“Antebellum” tries its hardest to deliver the same suspense and damning social commentary that Jordan Peele’s films do, but the ham-fisted result pales in comparison.
“The Devil All the Time” has all the makings of a prestige crime drama, and while it certainly hits some of its marks, ultimately the end result is shallow and incoherent.
By telling a story of empowering women to fight for themselves and outwit those who seek to dominate them, “Enola Holmes” strikes the right notes – especially today.
Warner Bros. Home Entertainment has released “The Goonies,” “Beetlejuice,” “Sherlock Holmes” and “Sherlock Holmes: A Game of Shadows” on 4K UHD, Blu-ray, and digital.
While it doesn’t live up to the high standards of its animated predecessor, “Mulan” takes a bold step in a new direction and provides a decent amount of fun.
Ambiguity in a film has the potential to do great things for audiences, but when that quest for varied interpretations comes at the cost of a coherent story and leaves audiences questioning what they just watched, then is it really worth it?
“Tenet” is Christopher Nolan’s loudest, biggest, most convoluted film ever – but that doesn’t mean it’s his best.
If you’re a fan of the first two films, then you will certainly not be disappointed with “Bill & Ted Face the Music.”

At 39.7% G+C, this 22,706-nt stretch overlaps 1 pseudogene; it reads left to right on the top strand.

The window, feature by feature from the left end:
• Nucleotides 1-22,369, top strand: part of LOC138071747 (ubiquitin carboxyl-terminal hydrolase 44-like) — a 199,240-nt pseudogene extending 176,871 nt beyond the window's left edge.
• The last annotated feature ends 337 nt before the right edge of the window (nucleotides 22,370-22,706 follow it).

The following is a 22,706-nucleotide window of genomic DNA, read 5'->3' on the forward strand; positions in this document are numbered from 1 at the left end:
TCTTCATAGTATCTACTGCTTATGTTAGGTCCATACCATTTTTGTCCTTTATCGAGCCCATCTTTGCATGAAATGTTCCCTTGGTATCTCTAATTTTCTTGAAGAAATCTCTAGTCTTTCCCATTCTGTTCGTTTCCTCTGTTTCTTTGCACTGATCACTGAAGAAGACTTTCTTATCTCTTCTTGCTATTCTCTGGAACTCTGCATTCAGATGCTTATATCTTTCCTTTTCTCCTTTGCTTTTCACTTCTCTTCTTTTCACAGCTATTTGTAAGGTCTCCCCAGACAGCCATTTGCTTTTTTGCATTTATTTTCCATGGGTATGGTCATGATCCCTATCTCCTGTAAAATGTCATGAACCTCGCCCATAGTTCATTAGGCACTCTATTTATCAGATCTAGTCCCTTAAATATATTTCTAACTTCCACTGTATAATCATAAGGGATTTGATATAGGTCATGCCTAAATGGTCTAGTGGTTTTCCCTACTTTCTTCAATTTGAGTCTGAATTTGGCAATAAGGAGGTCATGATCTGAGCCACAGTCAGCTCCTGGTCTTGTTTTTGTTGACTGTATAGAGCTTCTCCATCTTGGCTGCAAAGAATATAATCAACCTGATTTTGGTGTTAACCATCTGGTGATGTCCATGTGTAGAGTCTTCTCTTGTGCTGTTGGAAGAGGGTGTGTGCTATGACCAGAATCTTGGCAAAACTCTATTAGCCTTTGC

“The Binge” does nothing to separate itself from countless other high school party films, instead falling victim to all the basic tropes.
With little to offer to the animation, comedy or sports genres, “Hoops” is better off left unwatched – even for the most die-hard sports fans.
“Project Power” is entertaining enough to make do in a summer lacking major blockbuster thrills, but before long it will be lost in the shuffle of Netflix Originals.
Director Ciro Guerra’s latest film verges on becoming an awards contender, but ultimately falls short.
In a world where female sexuality is so often associated with guilt and shame, “Yes, God, Yes” provides a refreshing take on the pleasure it can bring.
Although expertly crafted and executed, “She Dies Tomorrow” is definitely an art film – and one that is abrasive and befuddling at that.
Unfortunately, this vacation gone awry isn’t anything you haven’t already seen done before – and done better.
After a 16-year hiatus, director Eric Bress is back with “Ghosts of War,” but the return didn’t go as planned.